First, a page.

Alzheimer's disease (AD) is the most common age-related neurodegenerative disorder, which affects 20 to 30 million individuals worldwide. Currently, no effective therapies to treat or cure this disease have been developed. In this review, we discuss the current research and understanding of the PSEN1 gene and its mutation which causes familial Alzheimer's disease (FAD).
Gene location: Chromosome 14 (14q24.2)
Full length: spans 87 kb and includes 14 exons
Values of amino acid: 467AA
Conservation: Nematodes, fruit flies, and all vertebrates
Cleavage product: Notch receptor, APP
Cell location: membrane protein
Protein molecular weight: ~53kd
Gene family: PSEN2
Aliases: PS1, Presenilin 1, PS-1, Presenilin-1, S182, Protein S182, AD3, Alzheimer Disease 3, FAD
Related diseases: Alzheimer's disease (AD), Pick's disease, familial dilated cardiomyopathy
Gene location: Chromosome 12 (12D1; 12 38.84cM)
Full length: spans 47kb and includes 12 exons
Knockout (KO): Nerve regeneration is impaired, and loss of neurons
Overexpression: No significant phenotype
Common models: 5×FAD, 3×Tg, APP/PS1
Gene location: Chromosome 11 (11q11)
Full length: Spans 217 kb and includes 18 exons
Knockout (KO): No validation data
Overexpression: No information
Common models: APP21, APPKI, APPPS1
PSEN1 is gene associated with familial Alzheimer's disease that encodes the Presenilin 1 protein. Some mutations of this gene can cause the increased production of the toxic, longer form of amyloid-beta (Aβ) fragments to be initiated. The protein encoded by this gene is the active part of gamma- (γ-) secretase, a multi-subunit protease complex is involved in the cleavage of Notch receptors, with PSEN1 participating in the release of synaptic transmitters in hippocampal vertebral neuritis. This suggests that presenilin 1 plays a critical role in the Notch signaling pathway.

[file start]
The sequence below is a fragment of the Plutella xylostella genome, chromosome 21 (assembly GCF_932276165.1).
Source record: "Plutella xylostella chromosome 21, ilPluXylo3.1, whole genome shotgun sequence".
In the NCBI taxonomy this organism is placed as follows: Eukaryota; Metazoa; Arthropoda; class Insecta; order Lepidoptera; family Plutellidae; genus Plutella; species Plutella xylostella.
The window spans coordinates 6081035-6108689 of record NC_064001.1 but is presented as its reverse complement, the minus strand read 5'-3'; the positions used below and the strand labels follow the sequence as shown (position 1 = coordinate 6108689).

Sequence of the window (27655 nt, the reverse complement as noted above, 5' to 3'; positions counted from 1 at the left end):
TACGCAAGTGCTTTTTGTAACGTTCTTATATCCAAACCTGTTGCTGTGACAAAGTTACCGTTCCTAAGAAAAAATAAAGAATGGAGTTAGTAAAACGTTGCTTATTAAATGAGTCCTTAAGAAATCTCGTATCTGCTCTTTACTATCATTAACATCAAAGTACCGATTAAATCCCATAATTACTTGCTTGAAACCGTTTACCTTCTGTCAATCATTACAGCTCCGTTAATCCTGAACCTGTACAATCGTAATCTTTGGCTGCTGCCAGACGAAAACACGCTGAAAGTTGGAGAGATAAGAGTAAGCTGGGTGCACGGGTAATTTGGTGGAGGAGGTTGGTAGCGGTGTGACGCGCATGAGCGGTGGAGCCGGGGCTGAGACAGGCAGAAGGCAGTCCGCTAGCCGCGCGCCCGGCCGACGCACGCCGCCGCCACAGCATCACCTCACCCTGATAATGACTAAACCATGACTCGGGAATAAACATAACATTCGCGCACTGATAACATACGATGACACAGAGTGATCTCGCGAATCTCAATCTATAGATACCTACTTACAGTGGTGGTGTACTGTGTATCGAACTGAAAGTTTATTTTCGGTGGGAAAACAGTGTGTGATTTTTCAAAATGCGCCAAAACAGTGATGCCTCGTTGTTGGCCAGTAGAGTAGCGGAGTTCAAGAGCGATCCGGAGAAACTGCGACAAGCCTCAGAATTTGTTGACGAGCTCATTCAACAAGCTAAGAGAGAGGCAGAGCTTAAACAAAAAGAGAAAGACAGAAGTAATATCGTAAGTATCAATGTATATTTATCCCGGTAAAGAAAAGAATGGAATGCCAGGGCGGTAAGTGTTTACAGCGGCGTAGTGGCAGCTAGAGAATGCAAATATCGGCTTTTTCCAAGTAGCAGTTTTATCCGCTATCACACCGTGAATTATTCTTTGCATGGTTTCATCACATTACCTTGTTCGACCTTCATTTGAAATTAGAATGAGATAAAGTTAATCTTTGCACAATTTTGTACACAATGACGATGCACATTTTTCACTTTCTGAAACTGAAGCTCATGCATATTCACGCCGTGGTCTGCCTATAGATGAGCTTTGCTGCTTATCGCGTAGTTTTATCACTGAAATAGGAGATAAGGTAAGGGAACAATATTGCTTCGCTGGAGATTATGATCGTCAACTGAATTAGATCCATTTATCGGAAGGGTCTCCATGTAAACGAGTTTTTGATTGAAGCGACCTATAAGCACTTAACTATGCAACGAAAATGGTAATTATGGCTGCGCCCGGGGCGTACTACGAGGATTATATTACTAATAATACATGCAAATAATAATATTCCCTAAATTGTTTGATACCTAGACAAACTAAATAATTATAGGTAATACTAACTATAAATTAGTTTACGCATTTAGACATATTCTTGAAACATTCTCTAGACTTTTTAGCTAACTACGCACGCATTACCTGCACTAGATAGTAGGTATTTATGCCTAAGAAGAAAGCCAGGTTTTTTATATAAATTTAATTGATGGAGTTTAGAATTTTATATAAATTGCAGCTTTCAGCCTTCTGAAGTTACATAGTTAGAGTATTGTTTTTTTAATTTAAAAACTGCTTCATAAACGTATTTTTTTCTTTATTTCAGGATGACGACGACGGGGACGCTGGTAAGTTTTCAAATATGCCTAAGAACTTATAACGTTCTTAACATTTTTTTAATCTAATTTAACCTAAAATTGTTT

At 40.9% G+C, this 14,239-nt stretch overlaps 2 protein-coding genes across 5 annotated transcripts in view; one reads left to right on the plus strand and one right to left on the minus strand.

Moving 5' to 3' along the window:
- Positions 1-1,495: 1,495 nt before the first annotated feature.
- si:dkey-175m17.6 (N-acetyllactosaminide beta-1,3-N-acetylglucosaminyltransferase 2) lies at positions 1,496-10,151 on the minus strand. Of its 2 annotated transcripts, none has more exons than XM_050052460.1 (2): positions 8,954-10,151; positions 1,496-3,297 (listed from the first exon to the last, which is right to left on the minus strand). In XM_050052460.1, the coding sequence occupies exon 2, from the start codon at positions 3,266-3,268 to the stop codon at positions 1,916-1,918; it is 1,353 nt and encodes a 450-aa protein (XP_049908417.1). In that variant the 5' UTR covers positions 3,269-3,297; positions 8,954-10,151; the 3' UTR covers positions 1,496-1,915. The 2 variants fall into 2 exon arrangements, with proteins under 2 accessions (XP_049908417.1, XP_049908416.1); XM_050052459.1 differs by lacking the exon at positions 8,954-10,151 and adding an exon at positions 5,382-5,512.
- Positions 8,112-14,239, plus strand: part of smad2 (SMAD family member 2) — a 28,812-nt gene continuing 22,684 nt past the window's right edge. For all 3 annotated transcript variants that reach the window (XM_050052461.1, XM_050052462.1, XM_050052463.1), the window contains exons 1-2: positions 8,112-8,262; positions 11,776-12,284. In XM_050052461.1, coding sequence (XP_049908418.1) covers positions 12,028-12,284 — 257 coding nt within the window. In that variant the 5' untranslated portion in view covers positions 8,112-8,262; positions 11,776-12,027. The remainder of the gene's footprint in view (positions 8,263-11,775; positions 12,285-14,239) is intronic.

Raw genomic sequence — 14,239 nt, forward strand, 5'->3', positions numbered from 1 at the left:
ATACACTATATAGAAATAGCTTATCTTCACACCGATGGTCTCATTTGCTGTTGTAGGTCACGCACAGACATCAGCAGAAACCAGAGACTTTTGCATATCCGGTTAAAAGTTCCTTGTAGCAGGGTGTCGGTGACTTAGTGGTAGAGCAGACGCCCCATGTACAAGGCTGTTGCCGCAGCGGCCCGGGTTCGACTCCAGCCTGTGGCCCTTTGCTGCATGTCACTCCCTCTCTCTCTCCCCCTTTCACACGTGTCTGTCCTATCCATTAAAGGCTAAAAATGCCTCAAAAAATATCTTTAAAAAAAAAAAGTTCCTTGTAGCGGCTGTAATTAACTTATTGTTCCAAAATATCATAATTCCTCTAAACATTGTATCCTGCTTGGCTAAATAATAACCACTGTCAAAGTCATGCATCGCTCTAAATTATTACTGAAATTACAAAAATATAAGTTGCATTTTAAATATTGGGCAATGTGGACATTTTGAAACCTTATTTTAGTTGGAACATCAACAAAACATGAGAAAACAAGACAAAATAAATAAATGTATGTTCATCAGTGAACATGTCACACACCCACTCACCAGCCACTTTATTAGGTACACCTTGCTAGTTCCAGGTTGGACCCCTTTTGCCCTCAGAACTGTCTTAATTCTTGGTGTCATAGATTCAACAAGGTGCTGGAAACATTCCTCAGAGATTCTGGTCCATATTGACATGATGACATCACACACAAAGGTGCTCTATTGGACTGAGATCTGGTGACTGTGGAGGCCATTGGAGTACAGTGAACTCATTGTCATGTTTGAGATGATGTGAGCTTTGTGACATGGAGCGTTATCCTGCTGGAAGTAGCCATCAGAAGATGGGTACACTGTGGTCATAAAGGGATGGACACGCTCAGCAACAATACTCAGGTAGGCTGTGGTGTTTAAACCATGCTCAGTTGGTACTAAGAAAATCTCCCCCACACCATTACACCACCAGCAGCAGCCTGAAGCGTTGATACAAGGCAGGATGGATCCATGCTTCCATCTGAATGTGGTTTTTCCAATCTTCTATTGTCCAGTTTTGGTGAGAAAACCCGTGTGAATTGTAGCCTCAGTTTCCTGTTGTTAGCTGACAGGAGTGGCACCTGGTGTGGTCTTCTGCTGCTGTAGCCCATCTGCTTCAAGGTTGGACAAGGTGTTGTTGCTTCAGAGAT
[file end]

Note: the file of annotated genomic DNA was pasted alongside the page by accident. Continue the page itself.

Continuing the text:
Currently, there are 318 mutations of PSEN1 that have been identified, but more are added every year. Of these mutations, around 300 are linked to Alzheimer's disease, and some are related to other neurological diseases such as Pick's disease, frontotemporal dementia, Amyotrophic lateral sclerosis (ALS), and more.
Figure 1. The Distribution of PSEN1 Mutation
(Left) N-terminal sequence; (Right) C-terminal sequence; Red circle - pathogenic mutation; Yellow - protective mutation; Blue - unknown phenotype of the mutation; Arrows indicate possible deletion or insertion mutations. The proteins encoded by different exons are separated by lines.
The function of PS1 (Presenilin 1) can be divided into γ-secretase-dependent and γ-secretase-independent regions. Current research shows that both membrane receptors amyloid precursor protein (APP) and Notch are cleaved by the γ-secretase. PSEN1 alone can stabilize β-Catenin in the Wnt signaling pathway, serving as a negative regulator in Wnt signaling. Calcium signaling in related pathways is regulated by the combination of original calcium ion (Ca2+) channels or as Ca2+ channels independently functioning in the endoplasmic reticulum (ER). The lysosome-associated functions during autophagy are all regulated by PSEN1, and the phenotype also regulates the plasticity of synapses.
Figure 2. Signaling Pathway of PSEN1
PSEN1 is highly expressed in brain, rectum, testes, thymus, and urinary system. However, the expression abundance is low in fat and bone tissues, as well as in the heart, ovaries, spleen, and stomach.
Figure 3. PSEN1 Expression (relative expression values)
As AD research has progressed, there has been a large movement towards the use of rat models, mainly due to drug development efforts centered on the amyloid hypothesis failing in clinical trials (wherein mouse models were used). Our experts have put together an article describing the advantages that rats may provide in researching AD and related neurodegenerative disorders. View the full text:
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